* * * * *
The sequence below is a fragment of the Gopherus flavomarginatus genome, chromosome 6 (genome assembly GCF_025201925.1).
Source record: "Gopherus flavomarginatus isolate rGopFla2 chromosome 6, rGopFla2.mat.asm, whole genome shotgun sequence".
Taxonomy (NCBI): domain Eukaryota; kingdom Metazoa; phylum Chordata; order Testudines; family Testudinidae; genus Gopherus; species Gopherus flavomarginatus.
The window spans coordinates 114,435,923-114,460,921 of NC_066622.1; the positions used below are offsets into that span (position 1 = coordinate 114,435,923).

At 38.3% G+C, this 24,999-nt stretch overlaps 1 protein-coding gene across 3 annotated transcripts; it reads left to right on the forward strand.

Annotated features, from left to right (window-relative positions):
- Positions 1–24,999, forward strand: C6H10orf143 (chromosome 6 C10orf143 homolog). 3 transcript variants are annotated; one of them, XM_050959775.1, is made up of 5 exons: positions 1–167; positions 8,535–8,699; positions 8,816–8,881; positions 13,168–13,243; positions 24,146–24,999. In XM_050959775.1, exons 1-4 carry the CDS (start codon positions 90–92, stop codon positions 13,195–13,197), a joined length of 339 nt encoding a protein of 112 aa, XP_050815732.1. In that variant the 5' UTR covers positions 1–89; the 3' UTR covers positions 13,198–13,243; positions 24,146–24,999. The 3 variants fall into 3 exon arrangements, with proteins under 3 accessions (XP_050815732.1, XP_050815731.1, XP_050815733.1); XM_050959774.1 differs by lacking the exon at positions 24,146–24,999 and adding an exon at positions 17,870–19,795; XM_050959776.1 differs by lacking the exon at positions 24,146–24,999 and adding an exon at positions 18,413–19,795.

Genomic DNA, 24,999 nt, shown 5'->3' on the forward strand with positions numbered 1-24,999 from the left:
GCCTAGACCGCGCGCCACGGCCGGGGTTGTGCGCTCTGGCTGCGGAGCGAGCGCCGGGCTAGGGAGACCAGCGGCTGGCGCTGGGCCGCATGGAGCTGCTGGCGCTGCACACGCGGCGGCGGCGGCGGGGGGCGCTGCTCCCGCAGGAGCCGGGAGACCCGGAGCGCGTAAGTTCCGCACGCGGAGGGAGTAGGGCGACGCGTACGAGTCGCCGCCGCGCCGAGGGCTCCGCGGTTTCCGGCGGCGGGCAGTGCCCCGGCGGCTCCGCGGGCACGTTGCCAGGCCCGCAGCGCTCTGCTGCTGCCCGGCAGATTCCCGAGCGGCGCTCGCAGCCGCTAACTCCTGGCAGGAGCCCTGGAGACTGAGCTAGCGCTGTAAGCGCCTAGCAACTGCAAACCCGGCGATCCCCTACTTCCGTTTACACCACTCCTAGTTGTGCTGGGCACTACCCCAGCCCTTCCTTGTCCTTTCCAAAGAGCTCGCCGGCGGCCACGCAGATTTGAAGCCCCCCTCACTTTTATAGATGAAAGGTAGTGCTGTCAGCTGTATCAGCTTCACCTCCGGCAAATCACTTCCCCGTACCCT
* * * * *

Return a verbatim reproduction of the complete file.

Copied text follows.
The sequence below is a fragment of the Gopherus flavomarginatus genome, chromosome 6 (genome assembly GCF_025201925.1).
Source record: "Gopherus flavomarginatus isolate rGopFla2 chromosome 6, rGopFla2.mat.asm, whole genome shotgun sequence".
Taxonomy (NCBI): domain Eukaryota; kingdom Metazoa; phylum Chordata; order Testudines; family Testudinidae; genus Gopherus; species Gopherus flavomarginatus.
The window spans coordinates 114,435,923-114,460,921 of NC_066622.1; the positions used below are offsets into that span (position 1 = coordinate 114,435,923).

At 38.3% G+C, this 24,999-nt stretch overlaps 1 protein-coding gene across 3 annotated transcripts; it reads left to right on the forward strand.

Annotated features, from left to right (window-relative positions):
- Positions 1–24,999, forward strand: C6H10orf143 (chromosome 6 C10orf143 homolog). 3 transcript variants are annotated; one of them, XM_050959775.1, is made up of 5 exons: positions 1–167; positions 8,535–8,699; positions 8,816–8,881; positions 13,168–13,243; positions 24,146–24,999. In XM_050959775.1, exons 1-4 carry the CDS (start codon positions 90–92, stop codon positions 13,195–13,197), a joined length of 339 nt encoding a protein of 112 aa, XP_050815732.1. In that variant the 5' UTR covers positions 1–89; the 3' UTR covers positions 13,198–13,243; positions 24,146–24,999. The 3 variants fall into 3 exon arrangements, with proteins under 3 accessions (XP_050815732.1, XP_050815731.1, XP_050815733.1); XM_050959774.1 differs by lacking the exon at positions 24,146–24,999 and adding an exon at positions 17,870–19,795; XM_050959776.1 differs by lacking the exon at positions 24,146–24,999 and adding an exon at positions 18,413–19,795.

Genomic DNA, 24,999 nt, shown 5'->3' on the forward strand with positions numbered 1-24,999 from the left:
GCCTAGACCGCGCGCCACGGCCGGGGTTGTGCGCTCTGGCTGCGGAGCGAGCGCCGGGCTAGGGAGACCAGCGGCTGGCGCTGGGCCGCATGGAGCTGCTGGCGCTGCACACGCGGCGGCGGCGGCGGGGGGCGCTGCTCCCGCAGGAGCCGGGAGACCCGGAGCGCGTAAGTTCCGCACGCGGAGGGAGTAGGGCGACGCGTACGAGTCGCCGCCGCGCCGAGGGCTCCGCGGTTTCCGGCGGCGGGCAGTGCCCCGGCGGCTCCGCGGGCACGTTGCCAGGCCCGCAGCGCTCTGCTGCTGCCCGGCAGATTCCCGAGCGGCGCTCGCAGCCGCTAACTCCTGGCAGGAGCCCTGGAGACTGAGCTAGCGCTGTAAGCGCCTAGCAACTGCAAACCCGGCGATCCCCTACTTCCGTTTACACCACTCCTAGTTGTGCTGGGCACTACCCCAGCCCTTCCTTGTCCTTTCCAAAGAGCTCGCCGGCGGCCACGCAGATTTGAAGCCCCCCTCACTTTTATAGATGAAAGGTAGTGCTGTCAGCTGTATCAGCTTCACCTCCGGCAAATCACTTCCCCGTACCCT